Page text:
Let me begin by saying that the “adventurous eaters” referred to in the title of this post are not the people who try out the new Danish-Ethiopian fusion restaurant before there are any YELP reviews. (“☆. I didn’t like having to eat aebleflæsk wth injera, and the wot-seasoned krebinetter was too spicy.”)
The adventurous eaters I’m talking about are our ancestors, the brave men and women and Neandertals who were the first beings to eat various things.
For instance, consider lobster. Google “history of lobster,” and you’ll see a lot of articles about how plentiful they were when settlers first came to North America, so much so that they were fed to prisoners and apprentices (the lobsters, not the settlers), which means that interns in the 17th century ate better than they do today.
From the search results, it would almost seem as though lobsters didn’t even exist before people came to the new world, but of course they did, albeit without rubber bands on their claws. I did find some references to ancient Greeks and Romans eating crustaceans, but then came the Dark Ages, when folks forgot how to melt butter.
But none of that answers my question. I don’t care how long ago lobster was first eaten, or by whom. I want to know how people figured out how to eat it, or why they thought something that looks like a lobster was edible at all.
I mean, think about it: ten or eleven thousand years ago, somebody–let’s call him Neandertal Nick– is wading in the ocean with a metal detector* which, in those days, was a child who was held underwater until he found something valuable or drowned. (Neandertals are now known to have been tool users.) Looking down, Nick sees this monstrous-looking thing and shouts (Neandertals are now known to have had language skills, possibly at a slightly higher level than President Trump), “Hey look what I found!” or perhaps, “Ow, ow, ow” because the lobster has grabbed his toe.
Nick trudges back to the beach with his find (the fossilized bones of his metal detector will be discovered thousands of years later) and shows it to the rest of his tribe. Keep in mind that, back then, the lobsters were probably much bigger than they are now, possibly even much bigger than Nick, although maybe not as enormous as this 6.5 foot behemoth from 480 million years ago.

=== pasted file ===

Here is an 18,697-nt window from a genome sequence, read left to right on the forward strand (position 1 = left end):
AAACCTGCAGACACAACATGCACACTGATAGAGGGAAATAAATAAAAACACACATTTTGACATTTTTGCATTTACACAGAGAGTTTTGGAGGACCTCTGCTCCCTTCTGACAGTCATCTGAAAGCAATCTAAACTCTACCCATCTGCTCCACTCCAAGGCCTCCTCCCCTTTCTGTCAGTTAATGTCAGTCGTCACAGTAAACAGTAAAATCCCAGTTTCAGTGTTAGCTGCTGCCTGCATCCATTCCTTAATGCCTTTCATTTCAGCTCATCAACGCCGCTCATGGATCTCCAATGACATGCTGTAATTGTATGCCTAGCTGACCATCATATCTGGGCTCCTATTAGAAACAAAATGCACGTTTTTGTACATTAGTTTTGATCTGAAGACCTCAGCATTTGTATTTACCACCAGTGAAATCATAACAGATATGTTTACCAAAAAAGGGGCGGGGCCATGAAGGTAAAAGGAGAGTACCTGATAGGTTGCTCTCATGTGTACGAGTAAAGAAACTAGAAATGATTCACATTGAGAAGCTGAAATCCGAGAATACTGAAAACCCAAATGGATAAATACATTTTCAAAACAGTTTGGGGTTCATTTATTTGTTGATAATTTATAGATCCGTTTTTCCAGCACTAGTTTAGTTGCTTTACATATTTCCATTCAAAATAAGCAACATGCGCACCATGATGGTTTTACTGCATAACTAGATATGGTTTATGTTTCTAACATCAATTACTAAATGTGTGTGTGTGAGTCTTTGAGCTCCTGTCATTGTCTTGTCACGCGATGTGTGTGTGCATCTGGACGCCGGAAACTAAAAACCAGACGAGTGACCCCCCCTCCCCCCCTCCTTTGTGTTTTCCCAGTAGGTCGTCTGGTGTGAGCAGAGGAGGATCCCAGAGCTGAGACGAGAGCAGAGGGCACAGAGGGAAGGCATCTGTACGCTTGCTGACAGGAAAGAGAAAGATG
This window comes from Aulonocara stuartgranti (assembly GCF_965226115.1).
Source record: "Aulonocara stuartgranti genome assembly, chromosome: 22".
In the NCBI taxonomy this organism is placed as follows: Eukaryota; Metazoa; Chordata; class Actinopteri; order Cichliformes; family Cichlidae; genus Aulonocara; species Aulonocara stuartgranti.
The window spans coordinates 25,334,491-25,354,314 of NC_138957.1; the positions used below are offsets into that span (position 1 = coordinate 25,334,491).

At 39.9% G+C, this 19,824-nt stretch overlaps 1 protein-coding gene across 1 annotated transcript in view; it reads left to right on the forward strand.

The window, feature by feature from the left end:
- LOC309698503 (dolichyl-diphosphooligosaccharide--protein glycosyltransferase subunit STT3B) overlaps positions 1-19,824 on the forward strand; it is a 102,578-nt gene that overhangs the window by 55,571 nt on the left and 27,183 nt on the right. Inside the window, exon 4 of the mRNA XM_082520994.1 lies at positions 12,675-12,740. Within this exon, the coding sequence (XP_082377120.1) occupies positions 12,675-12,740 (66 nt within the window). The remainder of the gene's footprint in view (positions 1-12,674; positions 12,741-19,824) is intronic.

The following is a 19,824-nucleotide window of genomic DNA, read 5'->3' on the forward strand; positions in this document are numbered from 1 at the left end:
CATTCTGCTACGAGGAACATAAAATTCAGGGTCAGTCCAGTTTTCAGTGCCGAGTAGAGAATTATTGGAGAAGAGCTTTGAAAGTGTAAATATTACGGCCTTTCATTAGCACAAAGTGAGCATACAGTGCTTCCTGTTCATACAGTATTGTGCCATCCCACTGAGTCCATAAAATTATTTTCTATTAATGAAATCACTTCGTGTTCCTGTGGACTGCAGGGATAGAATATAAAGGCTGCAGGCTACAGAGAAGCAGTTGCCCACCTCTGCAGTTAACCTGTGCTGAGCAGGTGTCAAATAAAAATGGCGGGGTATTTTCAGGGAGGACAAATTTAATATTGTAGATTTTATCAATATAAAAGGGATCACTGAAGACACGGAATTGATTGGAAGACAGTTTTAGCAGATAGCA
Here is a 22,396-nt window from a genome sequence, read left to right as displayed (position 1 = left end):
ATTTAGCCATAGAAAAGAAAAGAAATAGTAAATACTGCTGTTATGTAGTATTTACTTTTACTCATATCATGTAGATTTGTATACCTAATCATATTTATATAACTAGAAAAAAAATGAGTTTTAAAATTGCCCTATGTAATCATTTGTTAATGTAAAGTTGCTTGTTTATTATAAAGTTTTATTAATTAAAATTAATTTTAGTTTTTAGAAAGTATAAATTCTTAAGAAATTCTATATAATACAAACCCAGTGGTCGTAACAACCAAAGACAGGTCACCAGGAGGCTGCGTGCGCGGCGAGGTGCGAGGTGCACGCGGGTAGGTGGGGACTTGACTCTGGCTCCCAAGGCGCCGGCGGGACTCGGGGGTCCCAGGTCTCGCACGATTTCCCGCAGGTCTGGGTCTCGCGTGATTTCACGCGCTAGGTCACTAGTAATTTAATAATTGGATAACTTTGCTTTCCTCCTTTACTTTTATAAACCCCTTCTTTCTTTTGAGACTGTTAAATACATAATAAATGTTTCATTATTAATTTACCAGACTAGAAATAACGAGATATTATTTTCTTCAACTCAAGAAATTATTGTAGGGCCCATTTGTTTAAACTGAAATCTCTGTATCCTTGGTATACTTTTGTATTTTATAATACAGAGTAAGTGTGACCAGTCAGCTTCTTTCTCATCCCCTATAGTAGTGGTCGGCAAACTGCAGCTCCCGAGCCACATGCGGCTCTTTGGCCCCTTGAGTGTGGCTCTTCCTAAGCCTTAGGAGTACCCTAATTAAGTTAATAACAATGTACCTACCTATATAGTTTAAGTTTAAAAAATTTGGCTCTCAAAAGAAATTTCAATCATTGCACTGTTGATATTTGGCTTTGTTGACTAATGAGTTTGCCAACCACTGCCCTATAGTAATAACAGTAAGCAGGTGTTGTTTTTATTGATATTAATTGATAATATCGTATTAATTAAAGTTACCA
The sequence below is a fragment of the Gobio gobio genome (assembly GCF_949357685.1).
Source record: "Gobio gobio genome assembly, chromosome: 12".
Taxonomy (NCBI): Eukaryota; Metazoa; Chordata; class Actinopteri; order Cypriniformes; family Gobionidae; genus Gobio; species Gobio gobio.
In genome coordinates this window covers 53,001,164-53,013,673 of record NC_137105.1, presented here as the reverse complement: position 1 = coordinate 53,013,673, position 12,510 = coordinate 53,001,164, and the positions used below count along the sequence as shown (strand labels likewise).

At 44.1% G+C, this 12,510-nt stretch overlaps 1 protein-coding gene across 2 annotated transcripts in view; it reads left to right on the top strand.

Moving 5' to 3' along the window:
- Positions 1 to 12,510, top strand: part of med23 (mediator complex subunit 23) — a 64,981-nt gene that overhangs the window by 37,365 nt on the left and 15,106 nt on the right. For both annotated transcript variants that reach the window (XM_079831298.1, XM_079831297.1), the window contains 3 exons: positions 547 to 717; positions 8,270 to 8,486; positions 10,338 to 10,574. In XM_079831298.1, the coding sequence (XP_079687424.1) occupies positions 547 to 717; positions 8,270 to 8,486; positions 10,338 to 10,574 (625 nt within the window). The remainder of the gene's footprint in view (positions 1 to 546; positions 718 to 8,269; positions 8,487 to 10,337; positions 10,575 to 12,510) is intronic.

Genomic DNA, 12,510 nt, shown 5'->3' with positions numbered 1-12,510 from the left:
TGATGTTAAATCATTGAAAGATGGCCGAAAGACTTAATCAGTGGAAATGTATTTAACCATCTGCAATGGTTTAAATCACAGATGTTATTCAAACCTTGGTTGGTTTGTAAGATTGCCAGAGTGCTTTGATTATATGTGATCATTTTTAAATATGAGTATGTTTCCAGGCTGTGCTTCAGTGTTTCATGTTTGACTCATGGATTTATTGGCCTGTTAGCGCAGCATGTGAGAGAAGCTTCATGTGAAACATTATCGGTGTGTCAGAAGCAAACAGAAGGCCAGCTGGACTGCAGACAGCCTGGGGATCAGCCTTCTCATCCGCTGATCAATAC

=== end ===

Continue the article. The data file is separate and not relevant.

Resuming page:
So here’s my question: What would have made Nick’s people think for even one minute that this thing was food? How bad must the hunting and gathering have been that year for them to even attempt to eat it?
Anyway, let’s say somebody decides to see if there’s anything inside the hard casing, so they bang it against a rock. It cracks open and–wow–there is a meatlike substance enclosed, and they make a nice meal out of it, and millennia later their bones will be found near those of the metal detector, only theirs will show signs of various bacterial, viral and parasitic infections.
Fast forward some indeterminate amount of time until ancient Rome shows up, and Ur-Italian Sal finds a lobster while on vacation at the shore. The locals, he learns, have a legend about this horrifying creature, about how it kills anyone who tries to eat it, but only after the predator suffers from diarrhea so bad they want to die. “Ah,” says Sal, ”but those ancients were too stupid to cook it first. Also, fire hadn’t been invented yet.**”
So Ur-Italian Sal chops off the lobster’s head to kill it, and grills the rest of it over a blazing fire on the beach, and paleontologists use carbon dating to learn that Sal died long after Nick and his buddies and his metal detector. Because everyone (now) knows you have to cook the lobster while it’s alive.
Do you see what I mean? How many people had to die so that we could enjoy a nice fra diablo?
And that’s true of many of the foods we eat. My son-in-law is an ardent mushroomer, and mostly knows the edible ones from the poisonous ones (although one batch that he said were good gave me a headache). But what about all the people who died while figuring out which was which?
How many Japanese people died learning which fish were suitable for sushi? What could have possessed ancient Russians to devour the tiny, yucky, squishy balls they found inside of sturgeon–and on crackers no less?
Once Eve tried an apple, how many people died from eating the seeds before someone said, “You know what? Let’s not eat the seeds.” How did people find out when a lychee was ripe rather than deadly? Who figured out you had to peel an orange before eating it? Why do people even today think kale is edible?
You see what I’m saying here? Our ancestors had to discover what they could eat, when they could eat it, and how to prepare it. And the only way they could do it was by ingesting stuff and not dying.
Yes, the FDA has its faults, but it’s a better system than that.
I’ll tell you this: if it had been me back then, everybody would have wondered about the creepy guy who watched them eat and then followed them around for a day or two.
See you soon.